Division of Clinical Pharmacology
The mission of the Division of Clinical Pharmacology at Vanderbilt University Medical Center (VUMC) is to understand the mechanisms of drug action in humans in order to improve therapeutics. One of the oldest and largest divisions of its kind, our division bridges basic and clinical sciences through translational research and robust training in clinical pharmacology.
Through research, the division attempts to understand how basic molecular, biochemical and cellular processes are altered in various pathological conditions, and seeks to identify novel therapeutic interventions for human diseases.
- Faculty publish extensively, with their work appearing in prestigious journals, including Nature, the New England Journal of Medicine, Proceedings of the National Academy of Sciences and the Journal of Clinical Investigation
- In addition to conducting state-of-the-art research, faculty lead many institutional and national efforts to train clinical and translational investigators, and to support infrastructure for translational research
In recognition of their contributions, six faculty have been elected to the Associate of American Physicians.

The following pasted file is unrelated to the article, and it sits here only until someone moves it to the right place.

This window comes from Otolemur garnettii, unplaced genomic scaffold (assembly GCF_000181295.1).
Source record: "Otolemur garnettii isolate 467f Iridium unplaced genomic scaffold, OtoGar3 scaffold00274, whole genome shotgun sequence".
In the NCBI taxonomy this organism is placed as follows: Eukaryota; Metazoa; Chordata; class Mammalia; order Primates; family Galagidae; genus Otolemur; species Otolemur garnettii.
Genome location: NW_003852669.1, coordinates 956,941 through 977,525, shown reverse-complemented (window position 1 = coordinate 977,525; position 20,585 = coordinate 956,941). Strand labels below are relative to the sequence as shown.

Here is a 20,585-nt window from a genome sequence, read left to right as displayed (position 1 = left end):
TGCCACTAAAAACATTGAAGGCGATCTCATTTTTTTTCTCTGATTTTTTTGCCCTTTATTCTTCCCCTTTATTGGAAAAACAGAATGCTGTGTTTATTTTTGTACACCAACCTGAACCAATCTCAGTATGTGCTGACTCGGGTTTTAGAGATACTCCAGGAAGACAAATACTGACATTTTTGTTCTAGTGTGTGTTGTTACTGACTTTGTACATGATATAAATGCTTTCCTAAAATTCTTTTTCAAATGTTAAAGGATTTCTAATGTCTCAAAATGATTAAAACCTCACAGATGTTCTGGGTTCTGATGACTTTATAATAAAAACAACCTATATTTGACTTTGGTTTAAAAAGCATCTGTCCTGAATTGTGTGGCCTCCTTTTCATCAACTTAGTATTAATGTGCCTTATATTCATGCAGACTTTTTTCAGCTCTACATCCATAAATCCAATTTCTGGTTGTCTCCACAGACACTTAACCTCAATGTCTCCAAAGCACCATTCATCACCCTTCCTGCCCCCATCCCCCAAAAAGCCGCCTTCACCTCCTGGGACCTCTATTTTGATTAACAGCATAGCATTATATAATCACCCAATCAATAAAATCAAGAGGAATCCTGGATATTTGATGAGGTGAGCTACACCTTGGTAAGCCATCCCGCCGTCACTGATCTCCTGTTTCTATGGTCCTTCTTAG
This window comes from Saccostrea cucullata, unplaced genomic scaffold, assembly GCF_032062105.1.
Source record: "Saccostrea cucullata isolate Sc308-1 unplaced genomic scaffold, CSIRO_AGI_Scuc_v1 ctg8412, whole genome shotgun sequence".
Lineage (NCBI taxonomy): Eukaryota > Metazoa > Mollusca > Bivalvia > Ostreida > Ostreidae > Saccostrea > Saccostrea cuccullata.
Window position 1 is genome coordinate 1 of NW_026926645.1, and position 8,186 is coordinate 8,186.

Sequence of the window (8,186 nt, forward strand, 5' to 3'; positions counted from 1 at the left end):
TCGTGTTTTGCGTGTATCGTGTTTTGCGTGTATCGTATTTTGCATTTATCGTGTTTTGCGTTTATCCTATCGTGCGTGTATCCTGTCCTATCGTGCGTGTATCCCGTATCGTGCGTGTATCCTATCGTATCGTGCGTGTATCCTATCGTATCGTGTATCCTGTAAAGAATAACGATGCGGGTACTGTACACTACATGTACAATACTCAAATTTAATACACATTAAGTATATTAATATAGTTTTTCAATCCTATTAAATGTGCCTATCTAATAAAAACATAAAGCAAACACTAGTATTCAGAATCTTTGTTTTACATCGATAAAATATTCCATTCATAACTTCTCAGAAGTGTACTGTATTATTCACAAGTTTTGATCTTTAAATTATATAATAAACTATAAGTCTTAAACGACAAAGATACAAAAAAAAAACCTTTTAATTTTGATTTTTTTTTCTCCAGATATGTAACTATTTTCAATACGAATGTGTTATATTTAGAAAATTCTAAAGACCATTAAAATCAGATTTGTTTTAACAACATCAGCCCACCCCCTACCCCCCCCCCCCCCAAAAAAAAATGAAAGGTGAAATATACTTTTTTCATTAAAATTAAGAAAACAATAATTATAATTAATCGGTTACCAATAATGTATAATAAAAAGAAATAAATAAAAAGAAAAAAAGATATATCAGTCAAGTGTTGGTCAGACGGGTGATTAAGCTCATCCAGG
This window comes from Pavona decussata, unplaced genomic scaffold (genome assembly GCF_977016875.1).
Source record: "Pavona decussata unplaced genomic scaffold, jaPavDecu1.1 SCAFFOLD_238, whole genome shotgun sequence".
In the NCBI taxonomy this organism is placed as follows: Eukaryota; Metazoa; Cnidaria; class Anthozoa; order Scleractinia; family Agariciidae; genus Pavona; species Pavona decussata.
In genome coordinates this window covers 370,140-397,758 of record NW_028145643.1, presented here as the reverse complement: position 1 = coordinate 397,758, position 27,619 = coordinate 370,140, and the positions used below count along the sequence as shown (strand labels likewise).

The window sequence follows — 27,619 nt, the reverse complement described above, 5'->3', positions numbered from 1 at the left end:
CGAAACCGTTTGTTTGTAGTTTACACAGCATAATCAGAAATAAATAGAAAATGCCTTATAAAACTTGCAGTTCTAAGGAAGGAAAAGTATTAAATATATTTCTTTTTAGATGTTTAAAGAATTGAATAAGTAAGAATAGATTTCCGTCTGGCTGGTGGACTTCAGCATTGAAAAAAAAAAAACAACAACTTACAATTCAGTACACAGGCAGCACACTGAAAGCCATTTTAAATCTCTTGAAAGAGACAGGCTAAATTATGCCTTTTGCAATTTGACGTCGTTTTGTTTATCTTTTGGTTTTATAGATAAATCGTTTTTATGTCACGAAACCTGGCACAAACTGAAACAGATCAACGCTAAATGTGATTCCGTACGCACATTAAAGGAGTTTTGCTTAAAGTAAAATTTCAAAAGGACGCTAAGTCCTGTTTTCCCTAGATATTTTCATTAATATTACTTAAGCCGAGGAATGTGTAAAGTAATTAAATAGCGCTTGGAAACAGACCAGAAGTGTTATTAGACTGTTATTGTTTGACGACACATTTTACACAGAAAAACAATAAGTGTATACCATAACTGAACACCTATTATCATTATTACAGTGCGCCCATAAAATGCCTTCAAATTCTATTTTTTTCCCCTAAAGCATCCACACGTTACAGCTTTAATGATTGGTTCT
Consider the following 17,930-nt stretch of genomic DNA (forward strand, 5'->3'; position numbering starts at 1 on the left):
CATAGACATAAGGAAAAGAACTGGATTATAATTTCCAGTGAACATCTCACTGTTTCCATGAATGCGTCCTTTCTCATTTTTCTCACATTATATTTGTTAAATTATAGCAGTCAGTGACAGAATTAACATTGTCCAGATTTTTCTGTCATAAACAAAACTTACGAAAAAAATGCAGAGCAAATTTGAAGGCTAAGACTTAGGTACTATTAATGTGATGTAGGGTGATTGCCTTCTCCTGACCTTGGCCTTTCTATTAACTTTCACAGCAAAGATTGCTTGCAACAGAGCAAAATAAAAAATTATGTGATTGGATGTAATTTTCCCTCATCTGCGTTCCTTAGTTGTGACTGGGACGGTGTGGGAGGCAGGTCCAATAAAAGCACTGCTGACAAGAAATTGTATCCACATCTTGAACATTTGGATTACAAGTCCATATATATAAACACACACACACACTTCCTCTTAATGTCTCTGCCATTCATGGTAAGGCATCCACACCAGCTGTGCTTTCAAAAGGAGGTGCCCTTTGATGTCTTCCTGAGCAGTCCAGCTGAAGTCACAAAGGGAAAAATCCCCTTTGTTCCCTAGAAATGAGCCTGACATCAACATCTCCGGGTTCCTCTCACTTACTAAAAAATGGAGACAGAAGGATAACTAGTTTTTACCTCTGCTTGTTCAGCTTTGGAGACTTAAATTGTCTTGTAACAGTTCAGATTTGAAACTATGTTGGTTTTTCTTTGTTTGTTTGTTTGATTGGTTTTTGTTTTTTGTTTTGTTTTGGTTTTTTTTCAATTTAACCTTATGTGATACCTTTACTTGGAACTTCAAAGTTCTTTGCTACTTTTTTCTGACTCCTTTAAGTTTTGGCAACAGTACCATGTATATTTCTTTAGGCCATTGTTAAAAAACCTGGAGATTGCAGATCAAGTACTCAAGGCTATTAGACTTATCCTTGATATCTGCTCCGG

The division’s dynamic fellowship programs are designed to rigorously train individuals interested in pursuing careers in clinical pharmacology. With more than 27 fellows in the program, Vanderbilt ranks as a leader in the training of clinical pharmacologists for academia, industry and government. Since its founding in 1963, the division has trained over 350 fellows, which is more than any other clinical pharmacology program in the world.
Supported by two NIH-funded T32 training grants, the Division of Clinical Pharmacology is dedicated to the training of more than 20 fellows in our Clinical Pharmacology and Autonomic Disorders fellowship programs through clinical practice, research and structured mentorship.
Director, Division of Clinical Pharmacology
Department of Medicine
David G. Harrison, MD, FACC, FAHA, is the Director of the Division of Clinical Pharmacology and a Professor of Medicine within the Department of Medicine at Vanderbilt University Medical Center.